First Howard Zinn, now Colin Ward. Zinn was a giant of radical historical scholarship who also happened to be an anarchist; Ward was a giant of anarchist thought. His most famous book, Anarchy in Action, was a survey of all the kind of anarchy that already exist, in one area of life after another. As Roderick Long put it, the theme of the book is “that spontaneous, voluntary, non-hierarchical cooperation is all around us, in the interstices of statist society, routing around authority to get things done.”
Ward was at his best as a historian of ordinary people and their self-organized institutions. His book Talking Houses is a detailed history of the unconventional, self-built housing — frequently built on land of dubious title and more often than not illegal — that the working poor created throughout the twentieth century. It was very much of a kind with the housing built by second- and third-generation favela inhabitants in Latin America, and the shantytowns in the near-future America of Cory Doctorow’s Makers.
Social Policy: An Anarchist Response deserves a place alongside Kropotkin, E.P. Thompson and David Beito as a scholarly account of the working class’s self-organized welfare state, and the war of suppression that both employers and state often fought against it.
Once again, I’m handing the rest of this column over to the recently departed. Here’s Colin Ward….
* On the anarchist society we live in: …[A]n anarchist society, a society which organises itself without authority, is always in existence, like a seed beneath the snow, buried under the weight of the state and its bureaucracy, capitalism and its waste, privilege and its injustices, nationalism and its suicidal loyalties, religious differences and their superstitious separatism.
. . . [F]ar from being a speculative vision of a future society, it is a description of a
mode of human organisation, rooted in the experience of everyday life, which operates side by side with, and in spite of, the dominant authoritarian trends of our society. This is not a new version of anarchism. Gustav Landauer saw it, not as the founding of something new, ‘but as the actualisation and reconstitution of something that has always been present, which exists alongside the state, albeit buried and laid waste’. And a modern anarchist, Paul Goodman, declared that: ‘A free society cannot be the substitution of a “new order” for the old order; it is the extension of spheres of free action until they make up most of social life.’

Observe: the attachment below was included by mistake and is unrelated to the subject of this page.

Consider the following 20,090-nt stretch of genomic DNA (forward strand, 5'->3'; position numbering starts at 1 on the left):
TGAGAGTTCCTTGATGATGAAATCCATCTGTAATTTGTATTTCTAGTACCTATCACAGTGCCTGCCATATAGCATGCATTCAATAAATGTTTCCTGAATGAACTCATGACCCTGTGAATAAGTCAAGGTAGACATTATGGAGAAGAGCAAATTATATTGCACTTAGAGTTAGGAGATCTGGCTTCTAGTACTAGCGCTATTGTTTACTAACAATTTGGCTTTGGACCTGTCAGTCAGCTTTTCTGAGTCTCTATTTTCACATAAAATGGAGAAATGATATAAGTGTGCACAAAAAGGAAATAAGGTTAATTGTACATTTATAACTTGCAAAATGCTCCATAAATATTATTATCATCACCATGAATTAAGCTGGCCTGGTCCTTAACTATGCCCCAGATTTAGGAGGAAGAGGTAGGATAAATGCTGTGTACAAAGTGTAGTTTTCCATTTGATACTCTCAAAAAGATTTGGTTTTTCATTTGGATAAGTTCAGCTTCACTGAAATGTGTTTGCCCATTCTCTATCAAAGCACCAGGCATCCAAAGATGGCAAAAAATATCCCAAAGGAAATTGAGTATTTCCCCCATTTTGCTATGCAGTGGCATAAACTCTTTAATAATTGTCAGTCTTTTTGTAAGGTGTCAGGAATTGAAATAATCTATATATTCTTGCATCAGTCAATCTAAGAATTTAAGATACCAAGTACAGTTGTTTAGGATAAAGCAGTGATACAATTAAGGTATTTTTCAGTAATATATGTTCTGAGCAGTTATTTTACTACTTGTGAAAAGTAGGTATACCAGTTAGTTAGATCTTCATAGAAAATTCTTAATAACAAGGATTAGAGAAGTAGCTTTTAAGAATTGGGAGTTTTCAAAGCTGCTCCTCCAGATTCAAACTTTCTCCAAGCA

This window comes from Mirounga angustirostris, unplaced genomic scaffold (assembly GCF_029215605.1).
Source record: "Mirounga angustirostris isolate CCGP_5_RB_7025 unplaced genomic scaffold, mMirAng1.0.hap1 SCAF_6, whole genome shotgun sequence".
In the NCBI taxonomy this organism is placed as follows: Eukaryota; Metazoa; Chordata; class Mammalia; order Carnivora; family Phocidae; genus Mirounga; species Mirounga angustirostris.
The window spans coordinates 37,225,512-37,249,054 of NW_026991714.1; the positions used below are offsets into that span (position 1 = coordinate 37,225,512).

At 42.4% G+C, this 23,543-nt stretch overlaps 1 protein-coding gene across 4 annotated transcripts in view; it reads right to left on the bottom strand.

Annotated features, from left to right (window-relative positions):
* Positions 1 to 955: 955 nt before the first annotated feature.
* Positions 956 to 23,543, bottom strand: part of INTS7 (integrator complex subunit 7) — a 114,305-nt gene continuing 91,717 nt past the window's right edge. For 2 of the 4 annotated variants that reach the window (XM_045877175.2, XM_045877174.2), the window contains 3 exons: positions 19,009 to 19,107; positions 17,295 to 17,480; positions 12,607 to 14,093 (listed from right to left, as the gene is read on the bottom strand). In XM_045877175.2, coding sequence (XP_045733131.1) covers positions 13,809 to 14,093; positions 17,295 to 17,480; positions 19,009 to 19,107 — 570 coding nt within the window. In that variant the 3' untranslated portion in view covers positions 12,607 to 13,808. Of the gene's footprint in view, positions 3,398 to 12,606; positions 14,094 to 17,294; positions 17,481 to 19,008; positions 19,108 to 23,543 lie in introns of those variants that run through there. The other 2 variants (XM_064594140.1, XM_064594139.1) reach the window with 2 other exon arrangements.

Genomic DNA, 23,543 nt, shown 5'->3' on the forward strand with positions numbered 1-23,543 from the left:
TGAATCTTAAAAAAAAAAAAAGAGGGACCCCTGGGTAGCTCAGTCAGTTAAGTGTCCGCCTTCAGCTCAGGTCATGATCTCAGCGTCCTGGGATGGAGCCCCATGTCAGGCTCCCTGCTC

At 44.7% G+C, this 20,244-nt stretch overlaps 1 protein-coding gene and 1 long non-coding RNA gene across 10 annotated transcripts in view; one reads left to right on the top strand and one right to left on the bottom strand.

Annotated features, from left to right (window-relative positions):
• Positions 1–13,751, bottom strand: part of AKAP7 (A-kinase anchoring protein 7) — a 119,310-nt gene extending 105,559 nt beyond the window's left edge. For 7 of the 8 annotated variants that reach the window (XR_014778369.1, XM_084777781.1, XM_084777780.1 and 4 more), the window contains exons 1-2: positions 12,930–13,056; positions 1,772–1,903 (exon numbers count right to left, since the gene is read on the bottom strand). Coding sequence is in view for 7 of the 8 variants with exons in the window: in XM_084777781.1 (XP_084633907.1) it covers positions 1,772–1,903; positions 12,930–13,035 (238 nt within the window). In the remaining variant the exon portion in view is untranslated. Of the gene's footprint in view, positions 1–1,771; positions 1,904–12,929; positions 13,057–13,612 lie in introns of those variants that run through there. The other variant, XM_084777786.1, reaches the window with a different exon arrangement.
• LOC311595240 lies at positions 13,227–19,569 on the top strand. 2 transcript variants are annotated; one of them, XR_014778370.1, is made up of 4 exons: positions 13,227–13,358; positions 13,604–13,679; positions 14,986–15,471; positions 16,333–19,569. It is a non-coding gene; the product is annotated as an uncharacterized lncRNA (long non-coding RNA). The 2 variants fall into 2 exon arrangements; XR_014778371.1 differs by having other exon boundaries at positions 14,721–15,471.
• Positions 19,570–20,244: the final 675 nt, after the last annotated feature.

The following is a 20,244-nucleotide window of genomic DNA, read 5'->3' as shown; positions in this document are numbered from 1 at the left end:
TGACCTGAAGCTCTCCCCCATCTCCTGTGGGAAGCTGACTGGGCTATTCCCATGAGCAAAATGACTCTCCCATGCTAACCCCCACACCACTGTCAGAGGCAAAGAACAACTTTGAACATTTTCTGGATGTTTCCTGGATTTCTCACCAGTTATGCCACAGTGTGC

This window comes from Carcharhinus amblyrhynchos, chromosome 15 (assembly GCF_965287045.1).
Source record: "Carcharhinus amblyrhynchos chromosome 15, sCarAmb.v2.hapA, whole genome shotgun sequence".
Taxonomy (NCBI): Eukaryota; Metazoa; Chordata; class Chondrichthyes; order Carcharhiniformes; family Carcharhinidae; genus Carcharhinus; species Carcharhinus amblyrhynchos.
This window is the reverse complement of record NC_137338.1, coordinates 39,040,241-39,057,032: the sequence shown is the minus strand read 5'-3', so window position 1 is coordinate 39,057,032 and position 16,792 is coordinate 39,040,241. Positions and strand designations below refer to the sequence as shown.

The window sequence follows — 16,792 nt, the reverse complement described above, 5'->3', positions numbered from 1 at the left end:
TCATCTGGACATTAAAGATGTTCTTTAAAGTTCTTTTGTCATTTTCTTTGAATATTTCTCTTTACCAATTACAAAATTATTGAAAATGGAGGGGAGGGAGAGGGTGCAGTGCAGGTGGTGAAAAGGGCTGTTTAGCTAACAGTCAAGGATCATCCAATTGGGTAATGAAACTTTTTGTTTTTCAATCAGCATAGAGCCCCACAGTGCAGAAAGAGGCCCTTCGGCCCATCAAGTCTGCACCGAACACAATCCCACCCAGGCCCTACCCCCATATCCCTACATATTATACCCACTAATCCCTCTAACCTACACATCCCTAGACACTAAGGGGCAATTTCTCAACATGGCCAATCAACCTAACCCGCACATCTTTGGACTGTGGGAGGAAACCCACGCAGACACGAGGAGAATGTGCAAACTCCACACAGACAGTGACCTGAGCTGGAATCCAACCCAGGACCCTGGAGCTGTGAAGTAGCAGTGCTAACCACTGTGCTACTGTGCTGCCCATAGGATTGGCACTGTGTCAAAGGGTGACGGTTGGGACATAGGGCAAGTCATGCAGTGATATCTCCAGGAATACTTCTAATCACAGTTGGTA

* On the working class’s self-organized welfare state: …[I]n the nineteenth century the newly-created British working class built up from nothing a vast network of social and economic initiatives based on self-help and mutual aid.
* * *
When we compare the Victorian antecedents of our public institutions with the organs of working-class mutual aid in the same period the very names speak volumes. On the one side the Workhouse, the Poor Law Infirmary, the National Society for the Education of the Poor in Accordance with the Principles of the Established Church; and, on the other, the Friendly Society, the Sick Club, the Cooperative Society, the Trade Union. One represents the tradition of fraternal and autonomous association springing up from below, the other that of authoritarian institutions directed from above.
* On state-imposed barriers to cheap, comfortable subsistence: What in fact those Pitsea-Laindon dwellers had was the ability to turn their labour into capital over time, just like the Latin American squatters. The poor in the third-world cities—with some obvious exceptions—have a freedom that the poor in the rich world have lost . . . .
You might observe of course that some of the New Town and developing towns have—more than most local authorities have—provided sites and encouragement to selfbuild housing societies. But a self-build housing association has to provide a fully finished product right from the start, otherwise no consent under the building regulations, no planning consent, no loan. No-one takes into account the growth and improvement and enlargement of the building over time, so that people can invest out of income and out of their own time, in the structure.
* On liberatory technology: The very technological developments which, in the hands of people with statist, centralising, authoritarian habits of mind . . . demand greater concentration of industry, are also those which could make possible a local, intimate, decentralised society. When tractors were first made, they were giants, suitable only for prairie-farming. Now you can get them scaled down to a Rotivator for a small-holding. Power tools, which were going to make all industry one big Dagenham, are commonplace for every do-it-yourself enthusiast.
* On work versus employment: The only way to banish the spectre of unemployment is to break free from our enslavement to the idea of employment . . .
The first distinction we have to make then is between work and employment. The world is certainly short of jobs, but it has never been, and never will be, short of work. . . .
The second distinction is between the regular, formal, visible and official economy, and the economy of work which is not employment . . . .
. . . Victor Keegan remarks that ‘the most seductive theory of all is that what we are
experiencing now is nothing less than a movement back towards an informal economy after a brief flirtation of 200 years or so with a formal one’.
We are talking about the movement of work back into the domestic economy . . . .